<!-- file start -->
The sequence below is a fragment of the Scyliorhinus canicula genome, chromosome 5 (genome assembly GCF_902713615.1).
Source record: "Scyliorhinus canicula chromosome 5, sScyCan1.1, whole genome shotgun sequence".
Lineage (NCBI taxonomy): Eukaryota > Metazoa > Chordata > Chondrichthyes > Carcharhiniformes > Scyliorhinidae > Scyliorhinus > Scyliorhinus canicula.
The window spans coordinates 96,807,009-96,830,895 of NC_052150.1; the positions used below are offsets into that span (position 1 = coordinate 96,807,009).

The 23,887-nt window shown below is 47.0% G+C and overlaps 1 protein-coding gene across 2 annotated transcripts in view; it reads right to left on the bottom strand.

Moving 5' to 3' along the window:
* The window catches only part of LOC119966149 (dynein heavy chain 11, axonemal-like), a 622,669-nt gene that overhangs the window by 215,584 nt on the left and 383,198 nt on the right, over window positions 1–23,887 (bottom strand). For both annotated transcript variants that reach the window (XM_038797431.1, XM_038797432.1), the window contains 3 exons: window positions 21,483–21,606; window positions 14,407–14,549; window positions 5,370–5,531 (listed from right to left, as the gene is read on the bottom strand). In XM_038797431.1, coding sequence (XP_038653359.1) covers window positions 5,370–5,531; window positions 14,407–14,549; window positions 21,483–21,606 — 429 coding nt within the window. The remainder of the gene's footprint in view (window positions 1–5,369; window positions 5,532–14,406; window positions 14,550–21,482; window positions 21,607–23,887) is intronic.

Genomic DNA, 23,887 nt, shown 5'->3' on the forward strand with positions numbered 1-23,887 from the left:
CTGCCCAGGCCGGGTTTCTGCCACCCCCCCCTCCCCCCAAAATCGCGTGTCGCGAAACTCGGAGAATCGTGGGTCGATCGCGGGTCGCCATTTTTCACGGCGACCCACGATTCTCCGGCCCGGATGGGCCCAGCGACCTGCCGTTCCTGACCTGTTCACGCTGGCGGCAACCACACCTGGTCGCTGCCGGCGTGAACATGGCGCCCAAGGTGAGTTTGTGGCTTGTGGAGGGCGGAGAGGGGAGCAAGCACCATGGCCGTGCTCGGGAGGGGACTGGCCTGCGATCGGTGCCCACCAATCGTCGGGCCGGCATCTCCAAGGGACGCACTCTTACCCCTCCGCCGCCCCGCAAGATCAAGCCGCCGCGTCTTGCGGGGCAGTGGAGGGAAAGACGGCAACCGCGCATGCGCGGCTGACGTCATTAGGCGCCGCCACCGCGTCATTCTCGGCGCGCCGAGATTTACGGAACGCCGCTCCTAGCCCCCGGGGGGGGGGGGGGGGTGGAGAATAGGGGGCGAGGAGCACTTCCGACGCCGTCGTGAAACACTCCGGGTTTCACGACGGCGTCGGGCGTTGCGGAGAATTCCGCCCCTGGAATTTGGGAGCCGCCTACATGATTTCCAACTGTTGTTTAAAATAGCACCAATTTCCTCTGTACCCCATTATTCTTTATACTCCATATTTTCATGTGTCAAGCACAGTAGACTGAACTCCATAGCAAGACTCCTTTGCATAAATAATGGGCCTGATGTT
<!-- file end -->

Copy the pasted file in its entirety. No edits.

The sequence below is a fragment of the Scyliorhinus canicula genome, chromosome 5 (genome assembly GCF_902713615.1).
Source record: "Scyliorhinus canicula chromosome 5, sScyCan1.1, whole genome shotgun sequence".
Lineage (NCBI taxonomy): Eukaryota > Metazoa > Chordata > Chondrichthyes > Carcharhiniformes > Scyliorhinidae > Scyliorhinus > Scyliorhinus canicula.
The window spans coordinates 96,807,009-96,830,895 of NC_052150.1; the positions used below are offsets into that span (position 1 = coordinate 96,807,009).

The 23,887-nt window shown below is 47.0% G+C and overlaps 1 protein-coding gene across 2 annotated transcripts in view; it reads right to left on the bottom strand.

Moving 5' to 3' along the window:
* The window catches only part of LOC119966149 (dynein heavy chain 11, axonemal-like), a 622,669-nt gene that overhangs the window by 215,584 nt on the left and 383,198 nt on the right, over window positions 1–23,887 (bottom strand). For both annotated transcript variants that reach the window (XM_038797431.1, XM_038797432.1), the window contains 3 exons: window positions 21,483–21,606; window positions 14,407–14,549; window positions 5,370–5,531 (listed from right to left, as the gene is read on the bottom strand). In XM_038797431.1, coding sequence (XP_038653359.1) covers window positions 5,370–5,531; window positions 14,407–14,549; window positions 21,483–21,606 — 429 coding nt within the window. The remainder of the gene's footprint in view (window positions 1–5,369; window positions 5,532–14,406; window positions 14,550–21,482; window positions 21,607–23,887) is intronic.

Genomic DNA, 23,887 nt, shown 5'->3' on the forward strand with positions numbered 1-23,887 from the left:
CTGCCCAGGCCGGGTTTCTGCCACCCCCCCCTCCCCCCAAAATCGCGTGTCGCGAAACTCGGAGAATCGTGGGTCGATCGCGGGTCGCCATTTTTCACGGCGACCCACGATTCTCCGGCCCGGATGGGCCCAGCGACCTGCCGTTCCTGACCTGTTCACGCTGGCGGCAACCACACCTGGTCGCTGCCGGCGTGAACATGGCGCCCAAGGTGAGTTTGTGGCTTGTGGAGGGCGGAGAGGGGAGCAAGCACCATGGCCGTGCTCGGGAGGGGACTGGCCTGCGATCGGTGCCCACCAATCGTCGGGCCGGCATCTCCAAGGGACGCACTCTTACCCCTCCGCCGCCCCGCAAGATCAAGCCGCCGCGTCTTGCGGGGCAGTGGAGGGAAAGACGGCAACCGCGCATGCGCGGCTGACGTCATTAGGCGCCGCCACCGCGTCATTCTCGGCGCGCCGAGATTTACGGAACGCCGCTCCTAGCCCCCGGGGGGGGGGGGGGGGTGGAGAATAGGGGGCGAGGAGCACTTCCGACGCCGTCGTGAAACACTCCGGGTTTCACGACGGCGTCGGGCGTTGCGGAGAATTCCGCCCCTGGAATTTGGGAGCCGCCTACATGATTTCCAACTGTTGTTTAAAATAGCACCAATTTCCTCTGTACCCCATTATTCTTTATACTCCATATTTTCATGTGTCAAGCACAGTAGACTGAACTCCATAGCAAGACTCCTTTGCATAAATAATGGGCCTGATGTT